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Italian immigration in France (1870-1913) (In French)

Listed author(s):
  • Bertrand BLANCHETON (GREThA UMR CNRS 5113)

This contribution tries to consider italian migration in France in its wholeness under the historical, economic and social angles with to be thread idea that this immigration constituted between 1870s and the First World war a mailman of flexibilisation of the labour market in some french regions among the most active economically (Mediterranean midday, the region of Lyons, Parisian basin) and that it contributed significantly in the economic activity of period. Between 1876 and 1914, the flux of italian migrants towards France can be estimated between 1,6 and 1,7 millions in a country where complete labour crosses 17,8 millions in 1870 and 19,37 millions in 1913. Seasonal Italian give a hand of comparatively tame and cheap work in agriculture, and to the firms of the building and public works. Very present also in the areas of metallurgy, textile industry, chemistry or car’s sector, the italian migrants contribute in the industrial development of several French regions (Mediterranean midday, region of Lyons, Paris region, then Lorraine and North of France). Italians are in the majority men in full force of age, they are mobile and occupy the hardest jobs. Ready to accept lesser remunerations and harder conditions of job and life, they are perceptible as dangerous rivals by the French wage earners.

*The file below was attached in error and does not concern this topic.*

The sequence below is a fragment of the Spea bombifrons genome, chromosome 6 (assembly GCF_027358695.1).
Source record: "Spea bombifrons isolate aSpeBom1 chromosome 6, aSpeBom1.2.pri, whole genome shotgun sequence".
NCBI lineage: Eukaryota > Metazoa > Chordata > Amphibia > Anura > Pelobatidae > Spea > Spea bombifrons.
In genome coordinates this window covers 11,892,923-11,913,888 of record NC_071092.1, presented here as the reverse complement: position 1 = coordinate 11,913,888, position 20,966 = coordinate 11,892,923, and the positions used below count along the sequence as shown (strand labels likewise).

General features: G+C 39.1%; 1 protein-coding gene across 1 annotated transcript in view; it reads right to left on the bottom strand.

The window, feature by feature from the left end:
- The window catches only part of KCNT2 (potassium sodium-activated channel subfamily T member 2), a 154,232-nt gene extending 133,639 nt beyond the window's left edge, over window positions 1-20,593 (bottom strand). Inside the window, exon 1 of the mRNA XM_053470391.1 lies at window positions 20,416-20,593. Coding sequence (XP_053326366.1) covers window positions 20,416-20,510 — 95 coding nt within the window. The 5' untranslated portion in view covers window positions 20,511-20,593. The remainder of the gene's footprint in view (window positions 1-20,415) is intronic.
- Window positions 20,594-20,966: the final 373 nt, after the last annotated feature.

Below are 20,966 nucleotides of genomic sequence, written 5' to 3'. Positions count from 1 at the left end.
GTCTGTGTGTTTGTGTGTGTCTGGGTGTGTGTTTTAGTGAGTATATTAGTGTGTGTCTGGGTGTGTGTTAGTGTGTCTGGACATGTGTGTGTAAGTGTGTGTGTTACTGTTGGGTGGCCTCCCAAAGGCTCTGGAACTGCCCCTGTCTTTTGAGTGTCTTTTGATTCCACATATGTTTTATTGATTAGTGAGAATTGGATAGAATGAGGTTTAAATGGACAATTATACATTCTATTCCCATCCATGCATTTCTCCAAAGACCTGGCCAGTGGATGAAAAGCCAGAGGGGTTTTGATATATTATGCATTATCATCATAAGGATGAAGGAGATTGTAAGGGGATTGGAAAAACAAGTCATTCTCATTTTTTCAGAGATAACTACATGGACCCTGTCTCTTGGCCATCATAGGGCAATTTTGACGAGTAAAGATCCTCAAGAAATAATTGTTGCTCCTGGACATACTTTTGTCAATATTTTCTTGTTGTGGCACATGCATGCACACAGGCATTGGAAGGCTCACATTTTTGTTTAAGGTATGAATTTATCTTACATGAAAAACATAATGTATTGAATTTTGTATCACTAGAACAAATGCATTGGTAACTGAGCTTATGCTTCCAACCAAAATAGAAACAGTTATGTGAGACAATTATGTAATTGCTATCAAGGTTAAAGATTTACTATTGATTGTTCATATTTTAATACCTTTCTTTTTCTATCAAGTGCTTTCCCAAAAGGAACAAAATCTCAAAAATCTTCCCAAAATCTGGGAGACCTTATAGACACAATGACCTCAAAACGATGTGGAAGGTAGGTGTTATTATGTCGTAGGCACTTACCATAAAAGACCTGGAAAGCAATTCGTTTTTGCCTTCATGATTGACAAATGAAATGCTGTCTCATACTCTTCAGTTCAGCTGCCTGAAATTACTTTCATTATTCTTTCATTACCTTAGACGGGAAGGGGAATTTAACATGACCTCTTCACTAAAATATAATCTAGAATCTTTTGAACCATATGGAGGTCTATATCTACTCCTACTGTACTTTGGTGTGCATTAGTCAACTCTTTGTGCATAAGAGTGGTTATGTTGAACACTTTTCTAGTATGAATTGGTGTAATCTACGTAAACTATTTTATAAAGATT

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Paper provided by Groupe de Recherche en Economie Théorique et Appliquée in its series Cahiers du GREThA with number 2010-13.

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Date of creation: 2010
Handle: RePEc:grt:wpegrt:2010-13
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  1. J-C.Asselain & B.Blancheton, 2005. "Dynamique de l'ouverture internationale. Paradoxes, enjeux, éléments d'interprétation à partir du cas de la France," Economies et Sociétés (Serie 'Histoire Economique Quantitative'), Association Française de Cliométrie (AFC), issue 32, pages 49-179, January.
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